2019 Infiniti Q50s Red Sport 400
Let’s say you are in the market for a luxury sedan that’s sporty as well as comfortable, and affordable. The Q50s Red Sport 400 is a small luxury sedan that tries to be sporty as well as comfortable. To compete with the popular German manufacturers in this crowded segment, Infiniti decided to throw in everything it had at the Q50. From its 400-horsepower engine to Direct Adaptive Steering, a steer-by-wire system with no physical connection between the steering wheel and the road. So for the purpose of a robust consumer report, we borrowed the Q50s for a couple of days to find out just how unique this car is.
Let’s talk tech
The Q50’s InTouch infotainment system has a somewhat unusual config. While most car manufacturers stick with one display screen, the Q50 actually has two - one 8.0-inch screen and one 7.0-inch screen. They’re stacked with the larger screen on top, giving the impression of one big portrait-oriented screen. This interface combination works pretty well, letting the upper screen show images like navigation maps while allowing the menu buttons accessible on the lower screen, which also happens to be easier to reach. The touchscreen is supplemented by a handful of analogue buttons, as well as a small rotary controller should you feel a bit lazy.
Interior fit and finish
The Infiniti Q50s has an interior that’s a real luxury, something you’re bound to experience once you are in it. Aesthetically, the layout is very original. The center stack divides the cockpit into areas for driver and passenger, and the trim pieces twist their way from the center console up to the dashboard, which to us is very artsy. The materials that compose the interior feels like high quality, which is how it should be in a luxury car. Space wise, the Q50 is decently spacious, with comfortable front seats. But rear-seat legroom isn’t very generous, which to be honest is a common problem in this segment.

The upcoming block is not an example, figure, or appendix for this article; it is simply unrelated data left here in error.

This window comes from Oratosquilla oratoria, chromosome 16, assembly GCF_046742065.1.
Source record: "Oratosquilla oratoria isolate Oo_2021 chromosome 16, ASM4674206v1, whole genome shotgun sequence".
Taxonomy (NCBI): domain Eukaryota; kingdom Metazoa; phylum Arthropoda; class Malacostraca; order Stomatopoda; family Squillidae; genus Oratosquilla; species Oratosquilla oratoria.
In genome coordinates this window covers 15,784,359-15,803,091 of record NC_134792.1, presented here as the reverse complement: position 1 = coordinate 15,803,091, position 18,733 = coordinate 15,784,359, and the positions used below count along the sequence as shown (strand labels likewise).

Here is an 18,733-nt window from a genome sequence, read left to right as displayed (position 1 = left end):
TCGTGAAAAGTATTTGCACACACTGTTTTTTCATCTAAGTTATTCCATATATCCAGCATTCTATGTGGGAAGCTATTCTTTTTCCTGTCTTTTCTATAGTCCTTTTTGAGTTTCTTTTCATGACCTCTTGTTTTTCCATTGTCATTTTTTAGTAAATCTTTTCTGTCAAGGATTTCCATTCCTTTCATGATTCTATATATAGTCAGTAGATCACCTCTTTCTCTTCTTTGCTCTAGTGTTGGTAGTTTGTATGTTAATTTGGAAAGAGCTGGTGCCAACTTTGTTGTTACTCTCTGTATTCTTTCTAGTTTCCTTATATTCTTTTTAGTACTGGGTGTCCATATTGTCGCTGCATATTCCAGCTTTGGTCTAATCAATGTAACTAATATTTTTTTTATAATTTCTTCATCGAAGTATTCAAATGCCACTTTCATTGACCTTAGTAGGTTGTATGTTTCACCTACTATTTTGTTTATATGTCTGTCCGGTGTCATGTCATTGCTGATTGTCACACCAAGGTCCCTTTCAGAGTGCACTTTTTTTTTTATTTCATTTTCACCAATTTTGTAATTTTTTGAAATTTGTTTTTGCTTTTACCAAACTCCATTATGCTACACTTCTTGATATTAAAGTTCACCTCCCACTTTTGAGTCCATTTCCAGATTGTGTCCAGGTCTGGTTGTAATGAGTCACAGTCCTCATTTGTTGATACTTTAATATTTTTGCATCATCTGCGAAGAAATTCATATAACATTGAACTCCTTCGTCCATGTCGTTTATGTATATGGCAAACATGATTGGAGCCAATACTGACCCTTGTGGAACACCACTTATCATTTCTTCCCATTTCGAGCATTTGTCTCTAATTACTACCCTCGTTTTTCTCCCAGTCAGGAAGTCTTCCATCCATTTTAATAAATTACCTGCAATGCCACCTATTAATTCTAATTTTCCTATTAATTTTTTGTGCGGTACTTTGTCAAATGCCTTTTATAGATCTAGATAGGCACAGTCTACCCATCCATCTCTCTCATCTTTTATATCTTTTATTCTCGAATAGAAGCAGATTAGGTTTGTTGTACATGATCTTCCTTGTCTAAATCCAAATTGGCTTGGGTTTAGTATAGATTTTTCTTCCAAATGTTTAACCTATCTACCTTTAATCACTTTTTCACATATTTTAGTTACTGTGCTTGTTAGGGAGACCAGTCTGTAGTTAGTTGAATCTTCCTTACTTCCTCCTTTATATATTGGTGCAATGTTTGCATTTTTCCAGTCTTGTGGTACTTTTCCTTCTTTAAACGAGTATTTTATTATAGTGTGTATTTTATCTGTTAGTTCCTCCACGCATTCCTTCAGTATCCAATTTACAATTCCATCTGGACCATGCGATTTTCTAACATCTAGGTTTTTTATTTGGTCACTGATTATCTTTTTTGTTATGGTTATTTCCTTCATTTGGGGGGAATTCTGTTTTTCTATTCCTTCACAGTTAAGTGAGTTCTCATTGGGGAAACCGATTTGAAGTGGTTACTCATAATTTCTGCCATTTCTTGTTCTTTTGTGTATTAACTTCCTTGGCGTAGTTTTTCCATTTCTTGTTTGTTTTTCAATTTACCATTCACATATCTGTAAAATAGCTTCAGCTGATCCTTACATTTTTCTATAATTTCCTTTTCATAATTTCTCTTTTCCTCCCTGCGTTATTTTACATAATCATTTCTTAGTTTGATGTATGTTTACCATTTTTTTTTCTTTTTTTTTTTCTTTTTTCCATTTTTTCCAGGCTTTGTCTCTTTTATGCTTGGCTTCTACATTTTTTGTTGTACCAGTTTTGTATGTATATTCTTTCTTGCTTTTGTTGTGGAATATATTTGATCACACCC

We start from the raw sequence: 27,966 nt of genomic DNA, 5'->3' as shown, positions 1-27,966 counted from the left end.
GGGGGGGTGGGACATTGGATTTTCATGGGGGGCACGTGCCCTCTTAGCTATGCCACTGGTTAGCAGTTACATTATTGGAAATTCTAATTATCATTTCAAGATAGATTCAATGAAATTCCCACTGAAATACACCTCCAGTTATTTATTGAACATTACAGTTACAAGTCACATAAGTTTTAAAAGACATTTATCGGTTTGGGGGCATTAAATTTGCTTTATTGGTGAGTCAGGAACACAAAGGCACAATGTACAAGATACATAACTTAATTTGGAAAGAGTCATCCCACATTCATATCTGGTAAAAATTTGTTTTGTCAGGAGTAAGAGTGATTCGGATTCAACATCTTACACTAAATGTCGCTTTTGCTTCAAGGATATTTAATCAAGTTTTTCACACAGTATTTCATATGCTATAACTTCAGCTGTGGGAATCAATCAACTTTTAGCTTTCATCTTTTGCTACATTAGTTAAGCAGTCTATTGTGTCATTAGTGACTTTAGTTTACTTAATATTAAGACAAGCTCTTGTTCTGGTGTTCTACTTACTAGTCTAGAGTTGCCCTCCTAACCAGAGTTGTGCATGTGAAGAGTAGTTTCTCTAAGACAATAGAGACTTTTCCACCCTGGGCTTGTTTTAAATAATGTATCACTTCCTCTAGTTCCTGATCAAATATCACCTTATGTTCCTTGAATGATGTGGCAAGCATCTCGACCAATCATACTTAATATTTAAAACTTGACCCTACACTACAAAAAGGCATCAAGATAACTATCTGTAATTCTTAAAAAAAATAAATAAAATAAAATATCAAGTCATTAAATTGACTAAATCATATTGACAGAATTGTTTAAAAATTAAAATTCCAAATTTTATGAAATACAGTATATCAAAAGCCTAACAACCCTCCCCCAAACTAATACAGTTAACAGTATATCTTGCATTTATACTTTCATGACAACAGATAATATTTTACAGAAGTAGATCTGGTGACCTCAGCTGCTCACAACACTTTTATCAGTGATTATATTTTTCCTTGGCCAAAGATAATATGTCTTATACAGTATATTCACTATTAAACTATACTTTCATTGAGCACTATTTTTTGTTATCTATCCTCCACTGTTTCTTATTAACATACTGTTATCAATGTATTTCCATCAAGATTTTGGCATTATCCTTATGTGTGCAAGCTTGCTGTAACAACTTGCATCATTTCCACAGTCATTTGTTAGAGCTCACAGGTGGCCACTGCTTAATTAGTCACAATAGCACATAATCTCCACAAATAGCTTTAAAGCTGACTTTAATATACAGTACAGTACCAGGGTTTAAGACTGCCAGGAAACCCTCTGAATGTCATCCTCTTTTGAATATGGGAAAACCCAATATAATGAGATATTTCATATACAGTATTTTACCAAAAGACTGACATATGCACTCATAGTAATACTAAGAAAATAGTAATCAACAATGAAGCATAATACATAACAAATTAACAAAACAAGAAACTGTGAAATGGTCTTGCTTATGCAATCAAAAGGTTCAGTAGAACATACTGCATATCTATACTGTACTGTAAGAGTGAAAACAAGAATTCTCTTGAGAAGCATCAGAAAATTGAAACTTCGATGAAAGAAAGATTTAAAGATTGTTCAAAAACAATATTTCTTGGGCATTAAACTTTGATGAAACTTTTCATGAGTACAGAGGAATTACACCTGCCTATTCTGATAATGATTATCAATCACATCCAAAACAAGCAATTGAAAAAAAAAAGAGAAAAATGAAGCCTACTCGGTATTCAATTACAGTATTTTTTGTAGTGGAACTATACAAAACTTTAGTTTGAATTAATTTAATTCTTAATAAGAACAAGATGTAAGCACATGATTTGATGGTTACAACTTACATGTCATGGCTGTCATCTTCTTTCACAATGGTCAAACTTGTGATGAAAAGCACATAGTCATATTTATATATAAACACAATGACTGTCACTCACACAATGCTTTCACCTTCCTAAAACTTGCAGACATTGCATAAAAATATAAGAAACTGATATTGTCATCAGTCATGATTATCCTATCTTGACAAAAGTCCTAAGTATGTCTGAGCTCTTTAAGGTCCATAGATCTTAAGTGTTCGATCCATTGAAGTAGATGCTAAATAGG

How’s the performance
Let’s be honest; if you name your car the Red Sport 400, it better be one-hell-of-a-machine to drive. The good news is that it delivers on that promise. Its 400-horsepower engine has enough grunt to make it feel like a muscle car. The 350 lb-ft of torque always seems to be on hand, so using the seven-speed automatic’s paddle shifter isn’t really necessary but still is a joy to flick through. The engine even delivers a nice growl, especially for a V6 muffled by the two turbochargers. On bends, the chassis is ready to indulge in some immature hooliganism, which brought out the inner-childishness of our editor who couldn’t seem to stop smiling each time he came back to the office. The Q50 doesn’t feel as light on its feet as some other small luxury sedans, but at the same time holds on its own especially when exiting a corner sideways. The bad news is the Direct Adaptive Steering, and its synthesized response is so good that it kind of takes away the thrill, but not in a way that will stop you from continuing to enjoy driving the Q50s. Driving mode wise, the Q50 comes with six programmable driving modes: Standard, Snow, Eco, Sport, Sport+ and Personal. Sport+ is really the only one you’ll need in most situations. It seems to wake up the engine and generally lets the Q50 live up to its sports sedan name.
From a real driving enthusiast point of view, the Q50s drivetrain and chassis are as good as can be. One thing is for sure, and that is at the end of every trip you make, the Q50s will leave a big grin on your face. So if you are in the market for an affordable fun thrashing four-door luxury sedan, the Q50s is right on the money.